Handedness, self-models and embodied cognitive content

Abstract
The paper presents and discusses the “which-is-which content of handedness,” the meaning of left as left and right as right, as a possible candidate for the idea of a genuine embodied cognitive content. After showing that the Ozma barrier, the non-transferability of the meaning of left and right, provides a kind of proof of the non-descriptive, indexical nature of the which-is-which content of handedness, arguments are presented which suggest that the classical representationalist account of cognition faces a perplexing problem of underdetermination of reference of left and right in the which-is-which sense. By way of contrast, no such problems occur in a framework were embodied contents are not mediated by some extra body model which carries the representational power, but are instead directly represented.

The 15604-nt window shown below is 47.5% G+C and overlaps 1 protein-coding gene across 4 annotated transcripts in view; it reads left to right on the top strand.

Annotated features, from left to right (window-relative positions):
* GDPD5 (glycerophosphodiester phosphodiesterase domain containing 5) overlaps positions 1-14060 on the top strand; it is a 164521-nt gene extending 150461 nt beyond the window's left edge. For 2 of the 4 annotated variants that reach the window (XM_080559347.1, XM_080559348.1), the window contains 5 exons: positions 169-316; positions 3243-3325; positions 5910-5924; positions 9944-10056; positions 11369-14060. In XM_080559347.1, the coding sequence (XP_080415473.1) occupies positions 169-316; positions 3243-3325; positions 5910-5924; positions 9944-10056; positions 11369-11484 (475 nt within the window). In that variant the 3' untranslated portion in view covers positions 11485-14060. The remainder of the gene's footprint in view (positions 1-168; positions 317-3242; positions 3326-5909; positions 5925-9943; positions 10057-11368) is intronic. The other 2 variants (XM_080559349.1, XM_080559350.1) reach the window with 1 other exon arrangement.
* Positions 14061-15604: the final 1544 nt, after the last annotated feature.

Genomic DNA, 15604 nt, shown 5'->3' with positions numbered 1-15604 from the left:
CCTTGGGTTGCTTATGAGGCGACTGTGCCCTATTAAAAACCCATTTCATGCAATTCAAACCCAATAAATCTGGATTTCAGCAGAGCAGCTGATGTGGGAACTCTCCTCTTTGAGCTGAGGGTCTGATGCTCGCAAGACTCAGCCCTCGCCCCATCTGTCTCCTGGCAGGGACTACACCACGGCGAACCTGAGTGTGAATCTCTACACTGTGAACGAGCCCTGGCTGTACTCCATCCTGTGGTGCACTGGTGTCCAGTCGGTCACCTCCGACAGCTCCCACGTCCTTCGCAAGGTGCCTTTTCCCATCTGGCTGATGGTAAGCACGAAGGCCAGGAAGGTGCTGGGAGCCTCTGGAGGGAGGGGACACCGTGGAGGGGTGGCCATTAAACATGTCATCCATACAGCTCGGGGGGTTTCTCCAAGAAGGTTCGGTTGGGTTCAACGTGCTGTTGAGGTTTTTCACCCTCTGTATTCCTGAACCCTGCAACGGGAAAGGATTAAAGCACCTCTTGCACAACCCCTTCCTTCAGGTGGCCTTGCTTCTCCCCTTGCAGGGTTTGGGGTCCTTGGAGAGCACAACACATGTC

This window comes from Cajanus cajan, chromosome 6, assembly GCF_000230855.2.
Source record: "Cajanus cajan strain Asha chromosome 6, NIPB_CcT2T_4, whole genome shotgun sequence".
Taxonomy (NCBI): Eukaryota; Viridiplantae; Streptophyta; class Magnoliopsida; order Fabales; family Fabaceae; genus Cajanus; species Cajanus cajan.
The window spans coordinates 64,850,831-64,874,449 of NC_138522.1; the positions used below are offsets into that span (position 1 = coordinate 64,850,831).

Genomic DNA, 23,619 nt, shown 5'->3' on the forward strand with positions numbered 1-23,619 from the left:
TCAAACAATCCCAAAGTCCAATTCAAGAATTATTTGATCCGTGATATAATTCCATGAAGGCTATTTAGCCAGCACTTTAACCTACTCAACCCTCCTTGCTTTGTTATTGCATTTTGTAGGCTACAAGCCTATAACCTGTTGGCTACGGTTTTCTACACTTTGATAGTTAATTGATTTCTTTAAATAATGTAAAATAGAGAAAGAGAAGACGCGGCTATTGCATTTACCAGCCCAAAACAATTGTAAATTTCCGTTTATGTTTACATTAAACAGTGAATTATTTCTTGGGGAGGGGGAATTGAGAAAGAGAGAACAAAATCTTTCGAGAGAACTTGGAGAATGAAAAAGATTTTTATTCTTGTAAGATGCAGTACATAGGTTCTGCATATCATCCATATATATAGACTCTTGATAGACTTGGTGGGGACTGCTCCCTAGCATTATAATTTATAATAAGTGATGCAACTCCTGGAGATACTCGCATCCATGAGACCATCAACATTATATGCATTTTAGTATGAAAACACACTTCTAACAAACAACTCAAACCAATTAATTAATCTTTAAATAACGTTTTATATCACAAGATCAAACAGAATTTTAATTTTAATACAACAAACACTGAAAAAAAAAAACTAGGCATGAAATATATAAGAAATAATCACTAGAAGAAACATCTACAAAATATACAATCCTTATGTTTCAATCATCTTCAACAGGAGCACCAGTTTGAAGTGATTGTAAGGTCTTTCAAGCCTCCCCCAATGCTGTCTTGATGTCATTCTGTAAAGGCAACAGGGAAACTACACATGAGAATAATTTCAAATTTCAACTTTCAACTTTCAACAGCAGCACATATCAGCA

Keywords Embodiment  Handedness  Ozma barrier  Indexicals  Bodily self-models
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DOI 10.1007/s11097-007-9080-0
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References found in this work BETA
How the Body Shapes the Mind.Shaun Gallagher - 2005 - Oxford University Press UK.
The Extended Mind.Andy Clark & David J. Chalmers - 1998 - Analysis 58 (1):7-19.
Attitudes de Dicto and de Se.David Lewis - 1979 - Philosophical Review 88 (4):513-543.

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Kant on Spatial Orientation.Sven Bernecker - 2012 - European Journal of Philosophy 20 (4):519-533.

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